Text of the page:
Spotfire Visualization from ERP Data Brings Clarity to Decision-Makers

by   |   October 31, 2012 3:51 pm   |   0 Comments

trucking co side by side with margin Spotfire Visualization from ERP Data Brings Clarity to Decision Makers

For a trucking company client, BUCS Analytics examined the economics of owning or buying transportation routes. The addition of color (blue is owned trucks, green is bought trucks) showed the company enjoyed higher operating margins for routes it own trucks ran that were less than 1,500 miles.

Small to mid-size manufacturers, distributors, and retailers come to Paul Buchanan because they want to compete with the big boys. To do that, they need big boy tools that can harness their data for business intelligence and better decision-making.

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“All of our clients are on their second or third generation of enterprise systems, so they’ve got pretty good data these days,” says Buchanan, president of Kansas City-based performance consultancy BUCS Analytics. “But that data is stranded across the enterprise. And the more they grow, that harder it is to corral.”

Buchanan launched BUCS Analytics in 2007, using spreadsheets and a proprietary methodology to analyze client performance and uncover opportunities to either increase efficiency or accelerate growth. “The thing that makes us unique is that we understand finance and return on capital. We understand what data we need, how to define it, and how to map it,” says Buchanan. “We load it into our databases with our own calculations to measure performance at every level.”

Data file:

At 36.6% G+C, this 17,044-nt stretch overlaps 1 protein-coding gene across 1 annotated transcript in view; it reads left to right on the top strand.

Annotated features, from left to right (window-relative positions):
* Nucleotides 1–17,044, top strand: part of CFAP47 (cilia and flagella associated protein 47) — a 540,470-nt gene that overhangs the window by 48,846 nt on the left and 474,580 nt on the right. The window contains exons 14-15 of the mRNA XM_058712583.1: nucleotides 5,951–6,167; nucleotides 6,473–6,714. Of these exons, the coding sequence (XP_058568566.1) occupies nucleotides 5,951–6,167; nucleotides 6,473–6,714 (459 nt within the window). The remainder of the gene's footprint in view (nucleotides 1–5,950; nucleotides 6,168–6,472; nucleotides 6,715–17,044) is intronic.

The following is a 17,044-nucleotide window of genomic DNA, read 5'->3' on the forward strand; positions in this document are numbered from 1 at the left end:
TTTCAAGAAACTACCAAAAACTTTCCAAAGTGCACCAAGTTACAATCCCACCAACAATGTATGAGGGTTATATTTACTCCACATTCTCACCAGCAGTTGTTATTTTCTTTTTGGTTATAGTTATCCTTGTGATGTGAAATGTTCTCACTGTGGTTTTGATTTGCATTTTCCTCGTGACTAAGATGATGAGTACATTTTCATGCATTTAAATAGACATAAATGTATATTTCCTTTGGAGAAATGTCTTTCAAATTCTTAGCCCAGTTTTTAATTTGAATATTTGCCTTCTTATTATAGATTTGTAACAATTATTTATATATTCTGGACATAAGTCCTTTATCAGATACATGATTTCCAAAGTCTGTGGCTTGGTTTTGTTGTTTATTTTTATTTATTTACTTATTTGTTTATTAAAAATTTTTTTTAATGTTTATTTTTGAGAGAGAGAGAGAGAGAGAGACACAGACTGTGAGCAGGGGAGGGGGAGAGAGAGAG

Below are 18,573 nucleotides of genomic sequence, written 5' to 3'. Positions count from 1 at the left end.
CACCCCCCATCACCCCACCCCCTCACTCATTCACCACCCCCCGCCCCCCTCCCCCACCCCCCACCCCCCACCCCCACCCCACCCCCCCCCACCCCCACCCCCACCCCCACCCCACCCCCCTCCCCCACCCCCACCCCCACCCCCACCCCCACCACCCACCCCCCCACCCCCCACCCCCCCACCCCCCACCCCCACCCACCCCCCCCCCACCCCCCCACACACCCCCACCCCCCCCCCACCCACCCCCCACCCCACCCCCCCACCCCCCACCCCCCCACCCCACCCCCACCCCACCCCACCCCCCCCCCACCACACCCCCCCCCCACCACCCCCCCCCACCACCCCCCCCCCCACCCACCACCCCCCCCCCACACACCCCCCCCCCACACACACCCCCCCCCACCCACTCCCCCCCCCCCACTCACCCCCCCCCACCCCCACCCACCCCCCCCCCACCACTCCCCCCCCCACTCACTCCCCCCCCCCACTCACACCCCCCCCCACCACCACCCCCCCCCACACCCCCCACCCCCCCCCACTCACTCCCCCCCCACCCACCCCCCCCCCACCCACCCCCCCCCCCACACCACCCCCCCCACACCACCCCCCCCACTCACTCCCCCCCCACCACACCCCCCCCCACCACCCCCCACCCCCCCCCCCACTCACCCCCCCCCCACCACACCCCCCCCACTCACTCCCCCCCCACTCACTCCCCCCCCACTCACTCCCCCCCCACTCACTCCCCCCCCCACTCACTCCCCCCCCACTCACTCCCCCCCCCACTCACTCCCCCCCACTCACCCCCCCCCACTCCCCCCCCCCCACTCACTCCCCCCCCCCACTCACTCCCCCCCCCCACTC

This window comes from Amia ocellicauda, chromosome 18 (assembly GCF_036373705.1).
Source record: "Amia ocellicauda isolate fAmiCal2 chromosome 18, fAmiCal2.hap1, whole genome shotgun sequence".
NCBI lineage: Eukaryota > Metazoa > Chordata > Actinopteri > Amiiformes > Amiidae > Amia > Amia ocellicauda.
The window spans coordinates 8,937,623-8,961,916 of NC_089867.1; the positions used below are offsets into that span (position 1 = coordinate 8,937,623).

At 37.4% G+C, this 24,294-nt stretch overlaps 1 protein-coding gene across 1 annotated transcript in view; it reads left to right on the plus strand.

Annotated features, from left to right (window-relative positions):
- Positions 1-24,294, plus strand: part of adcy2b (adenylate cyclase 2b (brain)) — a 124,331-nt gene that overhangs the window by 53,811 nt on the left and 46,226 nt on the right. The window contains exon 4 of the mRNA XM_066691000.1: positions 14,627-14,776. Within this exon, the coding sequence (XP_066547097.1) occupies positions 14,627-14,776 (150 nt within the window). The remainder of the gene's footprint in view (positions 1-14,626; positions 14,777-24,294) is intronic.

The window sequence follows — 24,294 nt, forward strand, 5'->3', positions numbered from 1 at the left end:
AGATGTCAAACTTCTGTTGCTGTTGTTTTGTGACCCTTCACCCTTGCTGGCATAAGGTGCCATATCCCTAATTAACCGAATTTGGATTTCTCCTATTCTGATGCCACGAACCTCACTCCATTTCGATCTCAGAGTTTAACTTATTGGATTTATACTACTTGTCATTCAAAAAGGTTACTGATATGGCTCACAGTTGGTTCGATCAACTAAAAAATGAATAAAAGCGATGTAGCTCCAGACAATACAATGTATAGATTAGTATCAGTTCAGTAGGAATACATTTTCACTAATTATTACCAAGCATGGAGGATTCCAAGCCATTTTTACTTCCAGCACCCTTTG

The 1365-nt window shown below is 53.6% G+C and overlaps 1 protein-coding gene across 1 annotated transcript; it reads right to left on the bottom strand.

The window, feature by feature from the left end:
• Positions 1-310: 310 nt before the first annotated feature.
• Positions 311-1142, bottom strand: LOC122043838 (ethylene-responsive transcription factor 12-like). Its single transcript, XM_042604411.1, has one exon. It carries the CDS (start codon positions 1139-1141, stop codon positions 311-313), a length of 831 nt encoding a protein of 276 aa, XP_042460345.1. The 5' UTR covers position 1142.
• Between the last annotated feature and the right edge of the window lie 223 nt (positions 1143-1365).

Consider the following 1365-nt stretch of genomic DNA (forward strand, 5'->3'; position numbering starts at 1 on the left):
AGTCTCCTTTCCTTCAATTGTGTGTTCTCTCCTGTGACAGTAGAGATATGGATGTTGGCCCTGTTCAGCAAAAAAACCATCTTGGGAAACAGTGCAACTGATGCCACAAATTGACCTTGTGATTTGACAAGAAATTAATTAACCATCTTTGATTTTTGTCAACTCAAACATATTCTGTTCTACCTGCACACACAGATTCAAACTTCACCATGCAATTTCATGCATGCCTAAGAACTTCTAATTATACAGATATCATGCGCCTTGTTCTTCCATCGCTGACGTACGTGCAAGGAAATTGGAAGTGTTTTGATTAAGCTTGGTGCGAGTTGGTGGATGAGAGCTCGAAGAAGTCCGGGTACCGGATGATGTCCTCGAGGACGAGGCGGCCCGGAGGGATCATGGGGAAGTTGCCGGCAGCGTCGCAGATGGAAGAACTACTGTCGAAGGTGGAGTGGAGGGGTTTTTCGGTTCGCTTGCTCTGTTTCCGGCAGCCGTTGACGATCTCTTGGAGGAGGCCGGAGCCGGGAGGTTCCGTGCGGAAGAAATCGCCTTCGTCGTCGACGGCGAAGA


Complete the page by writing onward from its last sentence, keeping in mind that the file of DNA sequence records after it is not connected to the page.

Working in Excel was fine for Buchanan’s numbers-driven business analysts with finance and supply chain backgrounds. But Buchanan’s clients didn’t necessarily see the world through Excel-colored glasses. So in late 2007, BUCS brought in TIBCO Spotfire to visually analyze the increasing volumes of its custom-calculated data.

Once a client hires BUCS, business analysts populate BUCS’ data warehouse with the company’s sales and performance history along with information on products, vendors, customers and locations. Using Spotfire’s in-memory analytics and predictive modeling, BUCS identifies performance and improvement opportunities in the areas of supply chain management, process management, and financial planning. The process takes weeks rather than months, with BUCS continuously importing customer data for quarterly reports and analyses. Meanwhile, Spotfire’s Web Player enables clients to drill into the data on their own via an interactive dashboard.

“We’re able to take all that ERP information and stand it up so you can see true performance down to the product, customer, and location level,” says Buchanan, whose small firm serves about 20 clients now. “We can see customer service trends, fulfillment rates, or growth rates across any dimension. We combine that with benchmarking data to identify the strengths and weaknesses to drive decisions in a way that optimizes value creation.”

BUCS recently analyzed the economics of a trucking company’s routes, comparing the cost structure of owning versus buying that capacity by distance. The visualization of the data made it easier for the trucking company’s executives to see that they enjoyed greater profit margins on routes run by trucks they owned when the distance was less than 1,500 miles. (See image above.)